Seeming to give credence to Orwell’s observation that “Everyone believes in the atrocities of the enemy and disbelieves in those of his own side, without ever bothering to examine the evidence,” the world’s attention has turned once again to the clash between Hamas and Israel, as the Jewish state launches its ground incursion into Gaza in what is being called Operation Protective Edge. And predictably, as the body count rises on the Palestinian side, the moral arbiters of acceptable political behavior have begun condemning the Jewish state for its perceived abuses in executing its national self-defense.

Forgetting that Israel’s current campaign was necessitated by ceaseless rocket and mortar assaults on its southern towns from Hamas-controlled Gaza, international leaders and diplomats have initiated their moral hectoring of Israel as it attempts to shield its citizens from harm. Britain’s deputy Prime Minister, Nicolas Clegg, was adamant that Israel cease its self-defense. “I really would now call on the Israeli government to stop,” he said. “They have proved their point,” and had done so, in his opinion, through a deliberately “disproportionate form of collective punishment.”

UN Secretary-General, Ban Ki-moon, who presides over a morally bankrupt group comprised largely of despotic, authoritarian regimes, was quick to decide that “Too many” Palestinian civilians have been killed, and that he “feels a sense of responsibility for the Palestinians who, especially in the Gaza Strip, have long been denied the sense of freedom and dignity that they deserve,” presumably overlooking those same human rights being denied to Israelis who have lived under a rain of rockets since 2005.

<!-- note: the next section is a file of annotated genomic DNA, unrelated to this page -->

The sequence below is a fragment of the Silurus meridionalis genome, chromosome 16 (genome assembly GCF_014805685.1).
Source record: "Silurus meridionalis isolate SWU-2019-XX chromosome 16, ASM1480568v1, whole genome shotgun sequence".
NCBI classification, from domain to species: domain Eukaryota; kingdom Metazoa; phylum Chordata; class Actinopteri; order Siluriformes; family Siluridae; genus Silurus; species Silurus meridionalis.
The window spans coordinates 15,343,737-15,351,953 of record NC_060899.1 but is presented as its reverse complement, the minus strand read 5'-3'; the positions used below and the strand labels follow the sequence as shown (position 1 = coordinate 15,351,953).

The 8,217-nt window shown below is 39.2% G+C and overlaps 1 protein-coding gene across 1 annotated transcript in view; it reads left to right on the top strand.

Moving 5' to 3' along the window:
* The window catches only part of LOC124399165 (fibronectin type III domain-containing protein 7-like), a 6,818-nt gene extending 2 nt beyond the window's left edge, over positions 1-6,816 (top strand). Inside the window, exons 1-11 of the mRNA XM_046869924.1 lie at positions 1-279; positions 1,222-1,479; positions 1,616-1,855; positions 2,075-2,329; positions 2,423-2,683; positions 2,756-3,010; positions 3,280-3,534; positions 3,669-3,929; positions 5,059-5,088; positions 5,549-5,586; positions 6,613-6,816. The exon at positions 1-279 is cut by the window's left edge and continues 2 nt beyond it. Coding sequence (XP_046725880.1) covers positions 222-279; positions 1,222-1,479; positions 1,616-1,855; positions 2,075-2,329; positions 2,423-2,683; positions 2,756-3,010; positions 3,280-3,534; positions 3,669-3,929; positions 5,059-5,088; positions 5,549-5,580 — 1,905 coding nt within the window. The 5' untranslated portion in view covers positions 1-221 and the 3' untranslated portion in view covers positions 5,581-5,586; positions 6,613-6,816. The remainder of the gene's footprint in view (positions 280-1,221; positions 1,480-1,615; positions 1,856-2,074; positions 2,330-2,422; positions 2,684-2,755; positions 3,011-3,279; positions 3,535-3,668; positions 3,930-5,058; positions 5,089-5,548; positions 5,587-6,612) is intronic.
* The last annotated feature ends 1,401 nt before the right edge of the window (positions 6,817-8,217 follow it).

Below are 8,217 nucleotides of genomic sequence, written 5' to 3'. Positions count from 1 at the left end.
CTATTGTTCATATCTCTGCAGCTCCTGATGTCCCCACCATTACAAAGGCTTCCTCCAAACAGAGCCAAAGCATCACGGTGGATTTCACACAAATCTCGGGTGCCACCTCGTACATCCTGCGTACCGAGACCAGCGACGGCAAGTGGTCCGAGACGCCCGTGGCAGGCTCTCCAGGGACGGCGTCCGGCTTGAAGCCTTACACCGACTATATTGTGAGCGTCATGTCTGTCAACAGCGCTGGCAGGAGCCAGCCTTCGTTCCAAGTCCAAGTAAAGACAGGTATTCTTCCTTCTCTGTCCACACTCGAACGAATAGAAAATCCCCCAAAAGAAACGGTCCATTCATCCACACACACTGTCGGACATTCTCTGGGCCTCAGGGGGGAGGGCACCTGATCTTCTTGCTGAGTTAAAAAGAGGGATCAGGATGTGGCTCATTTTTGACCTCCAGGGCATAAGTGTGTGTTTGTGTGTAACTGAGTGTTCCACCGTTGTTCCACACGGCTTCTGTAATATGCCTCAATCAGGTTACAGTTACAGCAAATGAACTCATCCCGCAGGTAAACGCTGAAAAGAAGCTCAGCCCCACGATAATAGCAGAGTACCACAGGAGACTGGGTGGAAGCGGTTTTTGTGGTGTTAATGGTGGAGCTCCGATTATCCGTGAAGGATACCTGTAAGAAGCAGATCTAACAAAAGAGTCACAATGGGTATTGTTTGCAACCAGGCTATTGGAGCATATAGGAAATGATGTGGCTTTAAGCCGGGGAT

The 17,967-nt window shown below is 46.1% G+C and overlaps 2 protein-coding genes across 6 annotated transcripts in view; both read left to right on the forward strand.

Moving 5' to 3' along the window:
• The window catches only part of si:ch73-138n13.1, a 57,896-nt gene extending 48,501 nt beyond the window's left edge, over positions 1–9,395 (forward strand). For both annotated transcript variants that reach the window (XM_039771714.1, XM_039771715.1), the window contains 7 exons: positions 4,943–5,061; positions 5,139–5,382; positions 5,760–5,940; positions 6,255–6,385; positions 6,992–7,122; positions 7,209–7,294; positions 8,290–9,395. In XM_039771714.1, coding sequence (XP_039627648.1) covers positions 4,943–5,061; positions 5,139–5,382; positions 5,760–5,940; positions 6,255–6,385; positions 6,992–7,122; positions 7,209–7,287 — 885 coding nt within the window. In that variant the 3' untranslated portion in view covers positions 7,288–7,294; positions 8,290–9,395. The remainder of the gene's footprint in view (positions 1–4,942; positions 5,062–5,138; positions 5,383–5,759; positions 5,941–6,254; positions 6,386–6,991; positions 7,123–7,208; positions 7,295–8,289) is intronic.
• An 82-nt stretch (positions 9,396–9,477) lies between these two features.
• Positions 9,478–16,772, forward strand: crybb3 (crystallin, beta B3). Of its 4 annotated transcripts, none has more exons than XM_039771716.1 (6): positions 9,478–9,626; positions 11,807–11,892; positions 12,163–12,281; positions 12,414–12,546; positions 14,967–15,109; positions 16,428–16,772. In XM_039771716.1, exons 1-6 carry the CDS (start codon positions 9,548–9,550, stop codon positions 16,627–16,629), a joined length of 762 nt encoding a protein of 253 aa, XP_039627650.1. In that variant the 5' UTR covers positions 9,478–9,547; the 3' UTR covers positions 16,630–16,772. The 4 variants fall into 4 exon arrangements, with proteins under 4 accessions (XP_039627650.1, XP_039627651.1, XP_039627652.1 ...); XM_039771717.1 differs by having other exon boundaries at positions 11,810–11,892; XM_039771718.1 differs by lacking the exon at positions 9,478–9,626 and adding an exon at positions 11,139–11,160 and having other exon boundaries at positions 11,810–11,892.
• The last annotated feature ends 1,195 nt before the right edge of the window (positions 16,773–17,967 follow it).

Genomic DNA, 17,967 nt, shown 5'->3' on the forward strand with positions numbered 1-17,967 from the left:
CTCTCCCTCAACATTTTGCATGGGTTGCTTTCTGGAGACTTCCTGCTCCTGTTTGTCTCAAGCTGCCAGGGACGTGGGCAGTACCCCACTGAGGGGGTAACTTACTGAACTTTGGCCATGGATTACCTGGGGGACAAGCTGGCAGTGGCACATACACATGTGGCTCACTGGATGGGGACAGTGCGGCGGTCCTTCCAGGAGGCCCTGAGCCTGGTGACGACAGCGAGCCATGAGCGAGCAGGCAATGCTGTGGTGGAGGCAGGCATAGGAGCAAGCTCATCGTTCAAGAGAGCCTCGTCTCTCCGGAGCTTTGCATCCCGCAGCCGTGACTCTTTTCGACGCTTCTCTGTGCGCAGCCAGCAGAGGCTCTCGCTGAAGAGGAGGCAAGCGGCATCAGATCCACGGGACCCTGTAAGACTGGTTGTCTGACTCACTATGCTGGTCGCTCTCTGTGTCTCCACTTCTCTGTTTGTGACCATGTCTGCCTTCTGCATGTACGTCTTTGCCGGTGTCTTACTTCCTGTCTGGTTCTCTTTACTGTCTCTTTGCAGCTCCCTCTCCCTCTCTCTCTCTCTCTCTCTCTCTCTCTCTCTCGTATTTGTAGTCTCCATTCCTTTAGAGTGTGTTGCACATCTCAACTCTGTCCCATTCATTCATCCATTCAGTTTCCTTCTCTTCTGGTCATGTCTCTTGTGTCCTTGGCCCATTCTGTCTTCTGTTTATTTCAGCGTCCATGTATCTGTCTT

But the most insidious refrain, one uttered only when Israel’s enemies are killed (certainly not when Jews are murdered), is that Israel’s military response is too aggressive, that the force and effect of the excursion into Gaza are beyond what is permitted under human rights law and the rules of war. Palestinian President Mahmoud Abbas, for instance, brushed aside any talk of justifiable self-defense, asserting that “. . . Israel is not defending itself, it is defending settlements, its main project.” Moreover, the deaths so far of some 200 Palestinians in the latest incursion is, according to Mr. Abbas, tantamount to “. . . 
genocide—the killing of entire families is genocide by Israel against our Palestinian people,” indicating both an ignorance of what that term actually signifies and a blindness to actual genocides occurring presently at the hand of his co-religionists elsewhere in the world.